By Wayne Veysey at Wembley Stadium
It has been a peculiar start to the season for Danny Welbeck.
After the encouragement of his breakthrough season at Manchester United had culminated in an impressive showing for England at Euro 2012, the 21-year-old suddenly found himself at a crossroads.
On the eve of the new season, United spent £24 million on reigning player of the year Robin van Persie to improve their chances of dethroning new champions Manchester City.
Demotion at club level for Welbeck was swiftly followed by demotion from the national team. All through no apparent fault of his own, or tangible downturn in his form.
|OH DANNY BOY
But Welbeck has begun to fight back. By scoring his first goals of the season in his 13th outing for club and country, he has demonstrated that he can still be a match-winner despite the many obstacles blocking his path to a regular starting slot in his favourite centre-forward role for United.
Delivering a man-of-the-match performance against a team ranked 202 places below England in the Fifa rankings may not be the proudest moment of Welbeck’s burgeoning career.
But his display will have been noted not only by Roy Hodgson on the England bench as he weighs up his options for the testing trip to Warsaw to face Poland on Tuesday, but also Sir Alex Ferguson.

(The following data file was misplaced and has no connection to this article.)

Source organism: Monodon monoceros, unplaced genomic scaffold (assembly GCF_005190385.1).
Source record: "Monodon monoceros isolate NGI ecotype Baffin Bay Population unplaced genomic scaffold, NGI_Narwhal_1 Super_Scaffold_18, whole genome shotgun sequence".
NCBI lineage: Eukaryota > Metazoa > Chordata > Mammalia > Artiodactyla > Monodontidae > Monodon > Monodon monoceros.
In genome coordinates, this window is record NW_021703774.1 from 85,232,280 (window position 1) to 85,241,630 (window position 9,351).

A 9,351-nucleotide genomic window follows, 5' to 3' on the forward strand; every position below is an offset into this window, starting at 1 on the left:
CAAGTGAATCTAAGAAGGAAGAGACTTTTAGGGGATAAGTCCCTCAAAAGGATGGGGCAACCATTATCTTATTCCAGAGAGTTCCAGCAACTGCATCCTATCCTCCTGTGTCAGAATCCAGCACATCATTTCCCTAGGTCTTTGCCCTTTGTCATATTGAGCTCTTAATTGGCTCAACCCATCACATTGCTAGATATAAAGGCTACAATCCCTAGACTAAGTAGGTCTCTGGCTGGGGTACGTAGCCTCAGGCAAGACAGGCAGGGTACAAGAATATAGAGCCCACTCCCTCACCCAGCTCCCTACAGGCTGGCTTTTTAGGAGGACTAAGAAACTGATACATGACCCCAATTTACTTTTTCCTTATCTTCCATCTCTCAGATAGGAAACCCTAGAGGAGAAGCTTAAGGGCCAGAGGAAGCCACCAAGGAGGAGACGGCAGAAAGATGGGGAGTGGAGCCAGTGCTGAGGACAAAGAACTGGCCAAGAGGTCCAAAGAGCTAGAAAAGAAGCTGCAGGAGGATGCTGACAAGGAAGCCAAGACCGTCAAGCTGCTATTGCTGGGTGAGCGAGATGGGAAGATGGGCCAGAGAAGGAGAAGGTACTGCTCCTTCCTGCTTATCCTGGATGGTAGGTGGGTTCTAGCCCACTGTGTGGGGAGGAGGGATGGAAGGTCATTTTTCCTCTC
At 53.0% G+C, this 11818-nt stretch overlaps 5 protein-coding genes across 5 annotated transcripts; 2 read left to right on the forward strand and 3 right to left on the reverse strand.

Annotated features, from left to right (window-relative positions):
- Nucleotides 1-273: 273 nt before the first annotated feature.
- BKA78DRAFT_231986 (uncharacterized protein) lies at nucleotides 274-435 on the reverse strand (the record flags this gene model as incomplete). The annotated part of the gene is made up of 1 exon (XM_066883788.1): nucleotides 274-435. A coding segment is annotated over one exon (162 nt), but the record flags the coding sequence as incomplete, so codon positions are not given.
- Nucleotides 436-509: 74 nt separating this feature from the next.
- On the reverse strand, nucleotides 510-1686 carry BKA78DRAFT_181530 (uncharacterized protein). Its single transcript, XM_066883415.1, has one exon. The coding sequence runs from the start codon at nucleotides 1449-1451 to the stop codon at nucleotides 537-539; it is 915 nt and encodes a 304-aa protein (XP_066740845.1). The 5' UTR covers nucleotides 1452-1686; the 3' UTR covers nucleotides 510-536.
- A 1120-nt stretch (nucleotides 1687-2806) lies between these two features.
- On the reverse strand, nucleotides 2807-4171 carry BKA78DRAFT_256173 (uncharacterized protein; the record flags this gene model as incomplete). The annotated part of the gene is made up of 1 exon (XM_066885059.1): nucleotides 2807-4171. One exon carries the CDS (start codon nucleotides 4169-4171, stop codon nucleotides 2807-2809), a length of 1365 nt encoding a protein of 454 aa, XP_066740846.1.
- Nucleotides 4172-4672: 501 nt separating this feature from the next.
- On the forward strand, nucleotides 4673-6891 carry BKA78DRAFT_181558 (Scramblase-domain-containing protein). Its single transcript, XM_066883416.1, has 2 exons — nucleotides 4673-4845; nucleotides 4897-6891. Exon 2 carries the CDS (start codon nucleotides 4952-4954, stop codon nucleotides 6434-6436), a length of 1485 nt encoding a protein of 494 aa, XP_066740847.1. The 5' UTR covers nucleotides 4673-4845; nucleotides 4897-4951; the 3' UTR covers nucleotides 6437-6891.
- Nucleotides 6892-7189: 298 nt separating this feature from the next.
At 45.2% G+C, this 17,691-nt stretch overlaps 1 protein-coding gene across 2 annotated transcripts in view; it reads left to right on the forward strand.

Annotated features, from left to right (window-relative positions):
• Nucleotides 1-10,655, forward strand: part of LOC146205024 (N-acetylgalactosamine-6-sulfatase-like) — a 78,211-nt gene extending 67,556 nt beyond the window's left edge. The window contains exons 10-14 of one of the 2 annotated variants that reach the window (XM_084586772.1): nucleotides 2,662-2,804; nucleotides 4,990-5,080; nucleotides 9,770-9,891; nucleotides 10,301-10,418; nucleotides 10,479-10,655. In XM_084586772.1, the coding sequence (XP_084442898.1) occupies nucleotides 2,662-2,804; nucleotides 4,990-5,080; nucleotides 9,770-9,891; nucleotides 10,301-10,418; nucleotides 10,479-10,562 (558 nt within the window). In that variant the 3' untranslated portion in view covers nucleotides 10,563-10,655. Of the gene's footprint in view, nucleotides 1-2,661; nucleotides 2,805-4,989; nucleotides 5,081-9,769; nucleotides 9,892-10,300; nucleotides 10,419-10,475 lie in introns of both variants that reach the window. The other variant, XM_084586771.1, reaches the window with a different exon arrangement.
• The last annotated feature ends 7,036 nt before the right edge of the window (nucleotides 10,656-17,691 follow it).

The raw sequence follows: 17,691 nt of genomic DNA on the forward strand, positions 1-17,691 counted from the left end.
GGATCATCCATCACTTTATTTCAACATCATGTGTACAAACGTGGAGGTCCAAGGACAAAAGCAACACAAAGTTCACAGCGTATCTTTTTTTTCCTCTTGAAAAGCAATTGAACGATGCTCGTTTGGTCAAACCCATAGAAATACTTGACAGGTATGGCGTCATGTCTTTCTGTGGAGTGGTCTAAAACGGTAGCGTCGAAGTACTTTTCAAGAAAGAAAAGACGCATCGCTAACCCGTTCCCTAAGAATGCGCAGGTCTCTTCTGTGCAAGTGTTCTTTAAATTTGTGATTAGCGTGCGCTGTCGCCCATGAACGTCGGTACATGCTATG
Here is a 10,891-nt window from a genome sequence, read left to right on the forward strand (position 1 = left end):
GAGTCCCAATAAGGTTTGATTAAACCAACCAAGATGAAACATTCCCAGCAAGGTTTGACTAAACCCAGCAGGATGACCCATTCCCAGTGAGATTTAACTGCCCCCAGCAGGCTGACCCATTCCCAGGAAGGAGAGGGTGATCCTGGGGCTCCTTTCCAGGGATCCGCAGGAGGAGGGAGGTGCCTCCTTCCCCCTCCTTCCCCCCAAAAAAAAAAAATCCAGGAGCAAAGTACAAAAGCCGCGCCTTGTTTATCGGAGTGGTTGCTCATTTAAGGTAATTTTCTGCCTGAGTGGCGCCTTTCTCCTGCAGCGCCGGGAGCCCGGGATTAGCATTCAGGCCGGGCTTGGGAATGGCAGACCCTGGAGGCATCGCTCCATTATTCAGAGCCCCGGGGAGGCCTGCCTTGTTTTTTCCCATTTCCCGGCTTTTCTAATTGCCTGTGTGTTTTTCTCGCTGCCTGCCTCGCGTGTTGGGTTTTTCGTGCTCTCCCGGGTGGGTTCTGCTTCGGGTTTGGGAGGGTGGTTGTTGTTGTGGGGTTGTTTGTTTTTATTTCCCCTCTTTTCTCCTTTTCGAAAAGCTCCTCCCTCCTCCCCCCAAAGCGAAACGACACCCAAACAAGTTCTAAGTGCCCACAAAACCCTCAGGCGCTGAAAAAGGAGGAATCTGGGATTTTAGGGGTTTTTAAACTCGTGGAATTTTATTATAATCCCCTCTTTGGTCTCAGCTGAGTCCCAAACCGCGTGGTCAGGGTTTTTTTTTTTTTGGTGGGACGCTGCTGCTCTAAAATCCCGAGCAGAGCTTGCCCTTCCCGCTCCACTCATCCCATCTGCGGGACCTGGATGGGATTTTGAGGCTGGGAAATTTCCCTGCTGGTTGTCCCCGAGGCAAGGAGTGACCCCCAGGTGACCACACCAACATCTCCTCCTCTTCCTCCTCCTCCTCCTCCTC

After being relegated to the bench for the September World Cup qualifiers against Moldova and Ukraine, Welbeck was given the nod ahead of the in-form Jermain Defoe, who is a booking away from a suspension.
The forward repaid the manager’s faith. Immediately after hitting the post with a left-foot shot as he demonstrated the lack of precision that occasionally lets him down, Welbeck won the penalty that Rooney emphatically converted to break the deadlock and set England on their way.
Two minutes later, Welbeck showed his cute backheel against Sweden at Euro 2012 was no fluke by replicating it with an almost identical flick.
It was a welcome response to critics who claim that he does not have the sophistication to match his pace, work ethic and ingenuity outside the box.
He doubled his account for the match, and the season, after 72 minutes, stabbing in from close range Tom Cleverley’s cross from the byline.
Any praise for Welbeck must be tempered by the direness of the opposition but there was evidence of the weapons that make him a far more rounded tip of England’s offensive blade than the likes of Defoe and Andy Carroll.
The trip to Poland will require a centre-forward who can relieve the pressure on the rest of the team when they manoeuvre the ball upfield.
Playing with his back to goal and bringing others into play have never been Defoe’s greatest strengths, while Carroll does not possess the speed or ingenuity to thrive on the counter-attack.
If you were to pin Rooney down, he would most likely admit that Welbeck would be his preferred partner in Warsaw in Hodgson’s favoured split-striker system. The manager must make it happen.Follow Wayne Veysey on